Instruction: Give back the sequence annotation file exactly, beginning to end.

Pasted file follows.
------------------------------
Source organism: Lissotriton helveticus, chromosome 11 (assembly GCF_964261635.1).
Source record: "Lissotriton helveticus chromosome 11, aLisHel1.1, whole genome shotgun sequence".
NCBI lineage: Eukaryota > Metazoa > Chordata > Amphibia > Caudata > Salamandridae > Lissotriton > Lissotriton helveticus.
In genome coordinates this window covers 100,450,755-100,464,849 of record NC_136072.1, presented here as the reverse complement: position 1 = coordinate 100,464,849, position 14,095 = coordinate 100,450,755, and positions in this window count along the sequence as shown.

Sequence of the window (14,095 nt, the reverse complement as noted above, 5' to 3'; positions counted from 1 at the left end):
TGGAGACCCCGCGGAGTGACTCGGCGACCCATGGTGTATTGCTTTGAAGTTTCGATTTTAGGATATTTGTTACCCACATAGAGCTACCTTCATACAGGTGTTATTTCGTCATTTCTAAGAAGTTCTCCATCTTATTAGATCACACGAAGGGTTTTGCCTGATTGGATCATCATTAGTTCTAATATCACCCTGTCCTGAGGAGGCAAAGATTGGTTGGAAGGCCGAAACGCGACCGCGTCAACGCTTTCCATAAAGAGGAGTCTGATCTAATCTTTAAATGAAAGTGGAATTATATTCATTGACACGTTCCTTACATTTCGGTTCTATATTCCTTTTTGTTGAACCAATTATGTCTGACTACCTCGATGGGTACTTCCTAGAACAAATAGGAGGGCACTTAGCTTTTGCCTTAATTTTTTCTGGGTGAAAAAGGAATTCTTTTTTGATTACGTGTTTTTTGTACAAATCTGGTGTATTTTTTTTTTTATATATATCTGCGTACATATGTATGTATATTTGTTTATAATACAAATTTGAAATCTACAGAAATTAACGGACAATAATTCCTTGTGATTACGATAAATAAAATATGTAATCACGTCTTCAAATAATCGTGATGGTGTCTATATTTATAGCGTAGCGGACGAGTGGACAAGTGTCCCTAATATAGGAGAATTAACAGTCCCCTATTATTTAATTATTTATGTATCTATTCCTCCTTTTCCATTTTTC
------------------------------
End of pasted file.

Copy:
Source organism: Lissotriton helveticus, chromosome 11 (assembly GCF_964261635.1).
Source record: "Lissotriton helveticus chromosome 11, aLisHel1.1, whole genome shotgun sequence".
NCBI lineage: Eukaryota > Metazoa > Chordata > Amphibia > Caudata > Salamandridae > Lissotriton > Lissotriton helveticus.
In genome coordinates this window covers 100,450,755-100,464,849 of record NC_136072.1, presented here as the reverse complement: position 1 = coordinate 100,464,849, position 14,095 = coordinate 100,450,755, and positions in this window count along the sequence as shown.

Sequence of the window (14,095 nt, the reverse complement as noted above, 5' to 3'; positions counted from 1 at the left end):
TGGAGACCCCGCGGAGTGACTCGGCGACCCATGGTGTATTGCTTTGAAGTTTCGATTTTAGGATATTTGTTACCCACATAGAGCTACCTTCATACAGGTGTTATTTCGTCATTTCTAAGAAGTTCTCCATCTTATTAGATCACACGAAGGGTTTTGCCTGATTGGATCATCATTAGTTCTAATATCACCCTGTCCTGAGGAGGCAAAGATTGGTTGGAAGGCCGAAACGCGACCGCGTCAACGCTTTCCATAAAGAGGAGTCTGATCTAATCTTTAAATGAAAGTGGAATTATATTCATTGACACGTTCCTTACATTTCGGTTCTATATTCCTTTTTGTTGAACCAATTATGTCTGACTACCTCGATGGGTACTTCCTAGAACAAATAGGAGGGCACTTAGCTTTTGCCTTAATTTTTTCTGGGTGAAAAAGGAATTCTTTTTTGATTACGTGTTTTTTGTACAAATCTGGTGTATTTTTTTTTTTATATATATCTGCGTACATATGTATGTATATTTGTTTATAATACAAATTTGAAATCTACAGAAATTAACGGACAATAATTCCTTGTGATTACGATAAATAAAATATGTAATCACGTCTTCAAATAATCGTGATGGTGTCTATATTTATAGCGTAGCGGACGAGTGGACAAGTGTCCCTAATATAGGAGAATTAACAGTCCCCTATTATTTAATTATTTATGTATCTATTCCTCCTTTTCCATTTTTC